Disclaimer: Don't Own, Don't Sue.

Summary: One question, one answer, it can lead to one circle of requests.

Chapter one: War?

"What is war anyway?"

Those words, simple as they were, echoed through Harry Potter's head like a badly played broken record. His Uncle had said them, not in the way Harry heard them, for the man had added a few colorful words and a lot of 'freaks' to them. In a generalized statement, his question was "What is war to you freaks anyway? You probably know nothing of war, not freaks like that, you, anyway."

Outside in the darkening night of the longest day of the year rain sleeted down like broken weaves of a stringy quilt. Sighing, the scarred boy pressed his forehead against the glass, allowing his breath to fog up and down slightly, and the cold touch of bitter glass to grapple his forehead, his scar.

The conversation he had just held with his family, one out of necessity, not choice, was one Harry never thought would haunt him so. In a world of wizards, where magic was the key component to almost all, how was it that a few muggles, muggles that hated magic with a passion no less, could speak the few words to befuddle a wizard so much? He knew, in the front of his mind, that there were probably written texts somewhere that only his best friend Hermione could find, defining war in the proper essence.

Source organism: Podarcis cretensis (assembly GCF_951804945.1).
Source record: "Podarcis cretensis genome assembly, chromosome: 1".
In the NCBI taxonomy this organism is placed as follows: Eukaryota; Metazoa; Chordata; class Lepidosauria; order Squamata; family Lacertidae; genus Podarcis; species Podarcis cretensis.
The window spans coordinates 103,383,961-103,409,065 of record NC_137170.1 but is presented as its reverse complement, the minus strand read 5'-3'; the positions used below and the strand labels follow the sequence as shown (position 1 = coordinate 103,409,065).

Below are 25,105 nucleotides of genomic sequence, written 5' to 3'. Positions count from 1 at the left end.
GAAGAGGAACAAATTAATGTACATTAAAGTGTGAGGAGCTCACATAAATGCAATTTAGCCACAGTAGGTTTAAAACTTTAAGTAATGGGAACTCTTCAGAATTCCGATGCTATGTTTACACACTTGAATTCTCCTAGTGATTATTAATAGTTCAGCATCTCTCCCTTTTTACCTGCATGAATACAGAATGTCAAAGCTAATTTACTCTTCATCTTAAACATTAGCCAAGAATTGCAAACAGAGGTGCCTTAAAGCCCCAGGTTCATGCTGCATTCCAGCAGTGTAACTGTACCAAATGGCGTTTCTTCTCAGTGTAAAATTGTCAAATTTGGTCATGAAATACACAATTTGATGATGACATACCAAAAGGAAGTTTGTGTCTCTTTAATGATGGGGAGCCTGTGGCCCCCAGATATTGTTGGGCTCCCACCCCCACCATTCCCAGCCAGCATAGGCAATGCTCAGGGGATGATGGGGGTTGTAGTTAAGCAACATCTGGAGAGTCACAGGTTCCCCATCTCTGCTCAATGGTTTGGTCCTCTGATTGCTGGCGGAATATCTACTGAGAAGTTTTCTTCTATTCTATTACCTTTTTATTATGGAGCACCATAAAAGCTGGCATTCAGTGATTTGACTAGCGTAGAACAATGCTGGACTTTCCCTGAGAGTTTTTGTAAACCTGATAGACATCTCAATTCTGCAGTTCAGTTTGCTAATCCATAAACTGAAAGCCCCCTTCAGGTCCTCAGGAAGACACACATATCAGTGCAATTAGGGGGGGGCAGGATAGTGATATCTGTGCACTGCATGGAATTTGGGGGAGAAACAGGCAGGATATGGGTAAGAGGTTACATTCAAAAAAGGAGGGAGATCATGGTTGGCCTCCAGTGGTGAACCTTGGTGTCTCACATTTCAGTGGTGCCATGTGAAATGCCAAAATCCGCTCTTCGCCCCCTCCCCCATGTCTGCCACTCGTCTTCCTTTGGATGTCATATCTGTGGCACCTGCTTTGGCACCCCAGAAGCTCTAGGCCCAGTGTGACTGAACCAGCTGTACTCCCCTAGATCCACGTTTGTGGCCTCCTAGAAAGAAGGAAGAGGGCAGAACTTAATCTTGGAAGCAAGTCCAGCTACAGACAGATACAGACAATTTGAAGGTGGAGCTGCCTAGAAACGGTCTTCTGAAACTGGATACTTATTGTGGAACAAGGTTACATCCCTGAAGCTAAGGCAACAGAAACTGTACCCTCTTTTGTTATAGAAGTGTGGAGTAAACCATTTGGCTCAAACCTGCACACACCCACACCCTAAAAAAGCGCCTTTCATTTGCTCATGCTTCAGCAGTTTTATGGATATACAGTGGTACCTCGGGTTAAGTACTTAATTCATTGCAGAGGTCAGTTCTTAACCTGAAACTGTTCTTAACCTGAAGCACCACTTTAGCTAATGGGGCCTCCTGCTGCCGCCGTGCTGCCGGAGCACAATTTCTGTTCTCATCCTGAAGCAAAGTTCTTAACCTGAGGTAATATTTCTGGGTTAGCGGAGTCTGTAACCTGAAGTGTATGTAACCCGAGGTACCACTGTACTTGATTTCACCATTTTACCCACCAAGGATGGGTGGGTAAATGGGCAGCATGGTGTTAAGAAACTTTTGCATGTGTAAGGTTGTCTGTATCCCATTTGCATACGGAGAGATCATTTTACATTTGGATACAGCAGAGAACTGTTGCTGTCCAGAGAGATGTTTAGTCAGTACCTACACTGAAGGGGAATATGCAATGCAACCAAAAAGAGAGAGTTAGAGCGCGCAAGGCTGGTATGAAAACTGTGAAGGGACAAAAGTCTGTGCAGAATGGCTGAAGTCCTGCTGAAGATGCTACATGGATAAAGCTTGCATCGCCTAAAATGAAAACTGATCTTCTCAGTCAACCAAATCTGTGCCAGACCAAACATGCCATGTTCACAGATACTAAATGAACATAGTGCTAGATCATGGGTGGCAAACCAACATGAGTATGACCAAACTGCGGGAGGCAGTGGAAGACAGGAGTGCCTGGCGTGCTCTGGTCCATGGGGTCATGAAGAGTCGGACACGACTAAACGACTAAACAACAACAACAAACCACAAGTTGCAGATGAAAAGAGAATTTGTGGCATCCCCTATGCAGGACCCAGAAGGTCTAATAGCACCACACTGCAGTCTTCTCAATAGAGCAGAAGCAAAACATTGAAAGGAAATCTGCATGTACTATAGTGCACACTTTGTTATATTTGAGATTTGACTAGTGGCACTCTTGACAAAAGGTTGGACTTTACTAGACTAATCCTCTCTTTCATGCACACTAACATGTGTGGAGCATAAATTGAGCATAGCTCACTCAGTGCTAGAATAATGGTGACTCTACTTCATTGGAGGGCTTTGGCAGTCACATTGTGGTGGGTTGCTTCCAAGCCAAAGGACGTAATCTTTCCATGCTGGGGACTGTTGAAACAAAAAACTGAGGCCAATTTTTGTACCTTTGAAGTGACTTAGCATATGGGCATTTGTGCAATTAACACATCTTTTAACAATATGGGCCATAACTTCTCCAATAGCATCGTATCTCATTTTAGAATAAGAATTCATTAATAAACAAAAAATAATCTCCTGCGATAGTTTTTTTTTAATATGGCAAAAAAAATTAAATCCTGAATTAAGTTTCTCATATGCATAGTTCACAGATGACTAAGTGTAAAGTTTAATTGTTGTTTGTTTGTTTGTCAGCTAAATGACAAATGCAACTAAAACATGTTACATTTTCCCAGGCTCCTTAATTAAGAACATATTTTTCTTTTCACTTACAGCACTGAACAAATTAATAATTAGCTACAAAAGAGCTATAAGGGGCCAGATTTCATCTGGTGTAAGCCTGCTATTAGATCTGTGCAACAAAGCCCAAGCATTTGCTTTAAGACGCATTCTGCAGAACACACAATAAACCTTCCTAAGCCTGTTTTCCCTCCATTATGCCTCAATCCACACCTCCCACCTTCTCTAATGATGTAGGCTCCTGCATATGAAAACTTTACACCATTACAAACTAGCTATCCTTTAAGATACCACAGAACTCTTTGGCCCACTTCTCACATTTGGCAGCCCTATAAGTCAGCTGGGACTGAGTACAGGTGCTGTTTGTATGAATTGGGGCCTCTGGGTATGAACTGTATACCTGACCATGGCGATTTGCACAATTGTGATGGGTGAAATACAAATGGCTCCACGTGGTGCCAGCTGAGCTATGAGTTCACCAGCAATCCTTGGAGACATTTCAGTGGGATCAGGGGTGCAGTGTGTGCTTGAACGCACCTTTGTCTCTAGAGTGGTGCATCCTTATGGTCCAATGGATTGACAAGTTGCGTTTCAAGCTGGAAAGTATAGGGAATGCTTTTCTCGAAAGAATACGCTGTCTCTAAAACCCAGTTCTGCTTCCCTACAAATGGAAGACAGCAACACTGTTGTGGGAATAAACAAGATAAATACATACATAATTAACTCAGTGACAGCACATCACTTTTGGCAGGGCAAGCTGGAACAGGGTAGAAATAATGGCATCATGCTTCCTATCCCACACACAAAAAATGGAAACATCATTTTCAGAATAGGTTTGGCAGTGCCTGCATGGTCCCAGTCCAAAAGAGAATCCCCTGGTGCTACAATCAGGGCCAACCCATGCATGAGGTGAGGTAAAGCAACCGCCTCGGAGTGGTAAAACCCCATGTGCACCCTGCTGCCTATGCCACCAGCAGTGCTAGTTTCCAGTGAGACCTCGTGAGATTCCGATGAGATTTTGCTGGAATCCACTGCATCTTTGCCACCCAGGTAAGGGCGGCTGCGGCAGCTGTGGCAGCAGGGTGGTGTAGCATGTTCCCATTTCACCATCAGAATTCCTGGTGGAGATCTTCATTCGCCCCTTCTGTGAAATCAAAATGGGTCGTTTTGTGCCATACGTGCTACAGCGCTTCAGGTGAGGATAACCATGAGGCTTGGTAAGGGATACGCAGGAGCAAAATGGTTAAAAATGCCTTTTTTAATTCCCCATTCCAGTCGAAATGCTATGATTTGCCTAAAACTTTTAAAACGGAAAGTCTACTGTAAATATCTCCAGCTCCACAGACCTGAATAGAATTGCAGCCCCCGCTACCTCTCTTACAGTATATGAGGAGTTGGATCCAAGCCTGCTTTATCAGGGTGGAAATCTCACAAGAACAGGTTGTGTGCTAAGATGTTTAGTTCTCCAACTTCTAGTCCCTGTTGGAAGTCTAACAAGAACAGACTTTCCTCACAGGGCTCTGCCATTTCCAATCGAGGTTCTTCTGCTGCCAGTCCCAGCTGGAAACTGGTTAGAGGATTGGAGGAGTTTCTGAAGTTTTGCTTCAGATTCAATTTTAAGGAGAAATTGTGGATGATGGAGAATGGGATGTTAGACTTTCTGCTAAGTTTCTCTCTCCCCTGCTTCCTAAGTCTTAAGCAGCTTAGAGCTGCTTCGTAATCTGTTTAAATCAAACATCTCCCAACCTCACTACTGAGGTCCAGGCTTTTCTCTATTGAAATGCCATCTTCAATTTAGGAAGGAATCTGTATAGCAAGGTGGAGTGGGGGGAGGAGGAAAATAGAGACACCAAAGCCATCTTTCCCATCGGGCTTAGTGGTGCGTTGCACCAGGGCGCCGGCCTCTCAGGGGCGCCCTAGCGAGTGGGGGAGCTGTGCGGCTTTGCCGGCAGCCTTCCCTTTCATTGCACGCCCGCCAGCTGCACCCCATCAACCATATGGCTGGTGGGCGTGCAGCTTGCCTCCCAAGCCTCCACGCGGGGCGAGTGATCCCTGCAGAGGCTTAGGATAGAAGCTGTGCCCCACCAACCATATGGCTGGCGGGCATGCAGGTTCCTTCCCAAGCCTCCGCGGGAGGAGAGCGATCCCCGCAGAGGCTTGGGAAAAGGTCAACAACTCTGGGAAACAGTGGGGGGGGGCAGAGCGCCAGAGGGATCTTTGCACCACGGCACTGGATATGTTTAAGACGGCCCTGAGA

Yet, somehow that wasn't good enough.

What was war?

His demented cousin, Dudley, had said it was "annihilation." A way of destroying all those that don't believe in the same ideas but want their idea to be the only one. Odd how close to home the boy touched. Voldemort and Dumbledore. The two opposing sides. One wanting what the other despised. Annihilation was chess, take out all the other person's pieces, and you'll be sure to win.

Uncle Vernon hadn't helped much when his son said annihilation. He cracked an ugly smile, one to rival that of Voldemort's himself, and said that possibly a war among wizards was a way of doing a complete genocide.

"Obviously if you freaks are always hiding, and I imagine," shudder, "you have ways of keeping things…secret," three shudders, "that there'd be no way to kill you off. Which is what you freaks need. Plaguing and using our world like a playing ground." All this time, all these years of harboring a wizard in their home, was just somehow not enough to convince Uncle Vernon of the purity behind magic, and even that it was real. "So what better way to get rid of all of you then to turn you on yourselves. Only way to be rid of you. What do you know about war anyway? What is war to you freaks..."